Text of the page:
Shooting at 60 frames per second has a couple of advantages, but, back to my original point, it depends what you’re shooting. For example, if you’re shooting something fast-paced like a skateboarder doing flips or kids jumping into a pool, shooting at 60fps will prevent motion blur and if you know you want to slow down your clips when you’re editing (so they’re in slow motion), then shooting at 60 fps is a good idea. Your slow motion clips will be nice and smooth.
That’s not to say that you can’t slow down 30fps footage, you totally can… it’s just that if you shoot in 60, your end result will generally look smoother.
So, I shoot in 30 frames per second by default, and if I feel like it (and if I think I might want to slow down my footage later) I bump it up to 60. But, like with higher resolutions, my computer chugs along with 60 fps when I’m editing, so I don’t use it often. I also don’t shoot a lot of fast action stuff either, so that’s why 30 fps is my default setting.
We talked about shooting at 60 frames per second if you’re shooting a fast-moving subject, but the same idea applies if you or your camera moving fast. Shooting at 60 fps will reduce blur if you’re shooting scenery from a car, or shooting from a drone and panning your camera quickly up, down, left, or right. Shout out to Scott Thomas in the GoPro Enthusiasts Facebook group for making that very valid point.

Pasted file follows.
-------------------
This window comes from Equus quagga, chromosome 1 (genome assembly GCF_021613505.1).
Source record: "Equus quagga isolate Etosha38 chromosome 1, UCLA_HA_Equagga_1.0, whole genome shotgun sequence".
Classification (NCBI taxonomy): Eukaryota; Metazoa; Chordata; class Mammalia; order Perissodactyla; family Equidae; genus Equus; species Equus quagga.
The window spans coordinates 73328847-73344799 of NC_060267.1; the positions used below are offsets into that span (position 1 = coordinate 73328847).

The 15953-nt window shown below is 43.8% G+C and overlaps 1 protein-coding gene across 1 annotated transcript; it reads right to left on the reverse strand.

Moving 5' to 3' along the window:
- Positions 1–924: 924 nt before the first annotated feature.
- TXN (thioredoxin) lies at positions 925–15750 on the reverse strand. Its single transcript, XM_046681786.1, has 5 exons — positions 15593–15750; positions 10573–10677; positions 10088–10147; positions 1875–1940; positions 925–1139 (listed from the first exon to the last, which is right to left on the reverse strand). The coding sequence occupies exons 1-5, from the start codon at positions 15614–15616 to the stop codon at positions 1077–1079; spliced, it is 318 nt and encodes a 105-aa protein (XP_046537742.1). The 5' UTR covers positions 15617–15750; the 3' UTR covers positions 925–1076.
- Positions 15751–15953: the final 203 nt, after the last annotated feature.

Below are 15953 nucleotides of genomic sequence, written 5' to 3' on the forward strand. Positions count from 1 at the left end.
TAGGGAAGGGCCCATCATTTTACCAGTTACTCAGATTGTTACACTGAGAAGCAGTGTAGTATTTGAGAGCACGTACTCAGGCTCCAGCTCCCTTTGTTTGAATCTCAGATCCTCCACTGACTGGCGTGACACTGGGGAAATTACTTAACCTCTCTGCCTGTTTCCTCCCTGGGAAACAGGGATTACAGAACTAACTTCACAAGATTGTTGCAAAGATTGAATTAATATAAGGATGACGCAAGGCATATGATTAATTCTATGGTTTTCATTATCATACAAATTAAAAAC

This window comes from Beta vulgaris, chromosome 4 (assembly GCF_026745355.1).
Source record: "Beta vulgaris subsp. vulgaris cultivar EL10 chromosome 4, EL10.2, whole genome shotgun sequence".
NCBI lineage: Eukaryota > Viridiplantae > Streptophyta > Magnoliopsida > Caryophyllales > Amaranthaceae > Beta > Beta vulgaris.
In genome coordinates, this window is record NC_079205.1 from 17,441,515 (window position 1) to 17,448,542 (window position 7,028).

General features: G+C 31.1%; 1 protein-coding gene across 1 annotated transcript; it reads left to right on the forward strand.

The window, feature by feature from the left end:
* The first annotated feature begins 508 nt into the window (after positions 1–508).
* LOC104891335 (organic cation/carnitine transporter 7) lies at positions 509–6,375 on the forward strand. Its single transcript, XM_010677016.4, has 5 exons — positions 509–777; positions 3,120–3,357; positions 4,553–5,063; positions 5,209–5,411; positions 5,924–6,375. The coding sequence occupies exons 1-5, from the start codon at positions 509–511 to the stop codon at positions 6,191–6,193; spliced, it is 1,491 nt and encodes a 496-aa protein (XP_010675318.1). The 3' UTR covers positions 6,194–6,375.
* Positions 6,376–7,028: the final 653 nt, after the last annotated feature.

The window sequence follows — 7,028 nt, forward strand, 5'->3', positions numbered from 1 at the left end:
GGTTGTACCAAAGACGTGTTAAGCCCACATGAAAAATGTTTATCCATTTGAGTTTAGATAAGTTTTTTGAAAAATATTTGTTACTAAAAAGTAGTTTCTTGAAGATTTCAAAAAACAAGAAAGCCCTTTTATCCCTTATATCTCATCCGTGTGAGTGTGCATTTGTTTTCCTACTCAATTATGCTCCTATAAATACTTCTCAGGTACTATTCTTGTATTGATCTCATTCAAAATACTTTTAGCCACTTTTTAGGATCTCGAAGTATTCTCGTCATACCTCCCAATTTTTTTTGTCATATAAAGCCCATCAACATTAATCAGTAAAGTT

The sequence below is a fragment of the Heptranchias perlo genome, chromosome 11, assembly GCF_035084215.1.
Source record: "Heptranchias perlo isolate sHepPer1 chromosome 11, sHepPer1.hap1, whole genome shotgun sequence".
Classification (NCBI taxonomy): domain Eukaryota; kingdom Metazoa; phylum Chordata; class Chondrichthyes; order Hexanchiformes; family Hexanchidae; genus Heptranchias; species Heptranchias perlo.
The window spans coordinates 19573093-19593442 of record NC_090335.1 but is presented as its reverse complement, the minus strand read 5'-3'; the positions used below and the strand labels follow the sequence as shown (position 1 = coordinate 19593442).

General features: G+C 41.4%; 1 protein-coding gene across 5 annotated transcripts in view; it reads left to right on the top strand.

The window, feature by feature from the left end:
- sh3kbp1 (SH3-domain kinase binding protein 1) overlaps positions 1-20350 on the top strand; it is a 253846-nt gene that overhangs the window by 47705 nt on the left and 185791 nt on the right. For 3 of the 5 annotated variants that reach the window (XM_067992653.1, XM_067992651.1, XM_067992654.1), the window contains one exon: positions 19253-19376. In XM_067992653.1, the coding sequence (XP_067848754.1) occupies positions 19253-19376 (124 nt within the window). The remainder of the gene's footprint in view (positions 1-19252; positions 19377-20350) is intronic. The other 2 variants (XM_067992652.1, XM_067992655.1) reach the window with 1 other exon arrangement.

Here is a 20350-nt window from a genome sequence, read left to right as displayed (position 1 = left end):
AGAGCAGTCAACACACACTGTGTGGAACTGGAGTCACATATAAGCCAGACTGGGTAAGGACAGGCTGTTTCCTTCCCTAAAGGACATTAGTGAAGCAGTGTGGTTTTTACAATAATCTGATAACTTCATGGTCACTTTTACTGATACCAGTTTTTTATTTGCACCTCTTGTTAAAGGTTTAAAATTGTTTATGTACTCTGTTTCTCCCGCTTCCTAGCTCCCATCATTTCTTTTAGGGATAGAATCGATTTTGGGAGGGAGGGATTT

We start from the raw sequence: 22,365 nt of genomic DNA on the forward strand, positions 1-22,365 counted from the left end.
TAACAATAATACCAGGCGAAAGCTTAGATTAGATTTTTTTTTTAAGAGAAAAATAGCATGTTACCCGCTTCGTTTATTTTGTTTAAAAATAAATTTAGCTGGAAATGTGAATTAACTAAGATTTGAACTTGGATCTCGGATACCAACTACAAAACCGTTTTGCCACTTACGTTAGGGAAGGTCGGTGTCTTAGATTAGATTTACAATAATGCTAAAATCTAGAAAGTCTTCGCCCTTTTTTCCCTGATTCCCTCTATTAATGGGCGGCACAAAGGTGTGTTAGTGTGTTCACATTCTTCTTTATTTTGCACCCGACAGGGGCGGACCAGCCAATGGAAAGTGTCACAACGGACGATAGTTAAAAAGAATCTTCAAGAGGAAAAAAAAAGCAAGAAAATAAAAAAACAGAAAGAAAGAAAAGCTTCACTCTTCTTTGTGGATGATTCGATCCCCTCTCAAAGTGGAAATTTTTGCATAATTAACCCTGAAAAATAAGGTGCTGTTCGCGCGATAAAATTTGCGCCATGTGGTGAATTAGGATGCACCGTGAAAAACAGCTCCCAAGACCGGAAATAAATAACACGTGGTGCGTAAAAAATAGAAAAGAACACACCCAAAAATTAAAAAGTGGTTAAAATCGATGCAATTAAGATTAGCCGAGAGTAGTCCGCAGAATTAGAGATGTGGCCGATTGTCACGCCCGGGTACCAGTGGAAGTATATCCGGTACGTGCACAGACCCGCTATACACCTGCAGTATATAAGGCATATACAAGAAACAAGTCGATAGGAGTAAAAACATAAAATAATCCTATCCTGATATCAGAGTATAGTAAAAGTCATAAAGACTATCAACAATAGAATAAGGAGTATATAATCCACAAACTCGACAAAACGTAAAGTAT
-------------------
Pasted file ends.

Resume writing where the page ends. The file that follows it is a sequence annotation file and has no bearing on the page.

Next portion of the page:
And like with higher resolutions, the higher your frame rate, the bigger your file size is going to be, so take that into account as well.
YouTube now allows you to upload videos at 60fps, as long as they are shot in 1080 or 720. So if you choose to shoot and edit an entire video at 60fps, you can export it at 60fps and upload to YouTube for all the world to see.
But if you’re like me, and you shoot at 30, and only shoot 60 for slow motion, you would export at 30fps and be good to go.
GoPro Protune or not?
Let’s talk about Protune for a moment. Generally, I shoot my GoPro videos with Protune off. I think GoPro’s internal software does a fine job of adjusting colors and exposure and whatnot, so I don’t mess with it.
Some people swear by using Protune and then manually edit their exposure, contrast, white balance, and color when you’re editing. I just don’t. I let GoPro do it’s thing, and edit those things if I feel that’s it’s necessary.
So let’s review:
I shoot at 1080/30/Protune off because I feel that for me, in most situations, it provides the best possibly looking footage with the least possible amount of time and digital space.
At the end of the day though, guys, as they say in photography: the best camera is the one you have with you, and in this case, the best settings are the ones you’re using when you press record and capture some amazing moment, or memory, or experience, and then bring it home and edit it into an awesome, fun to watch video that will can be shared with friends and family and last forever and ever. You can quote me on that one. 😉
Play with your camera and you settings and see what GoPro settings to use for yourself.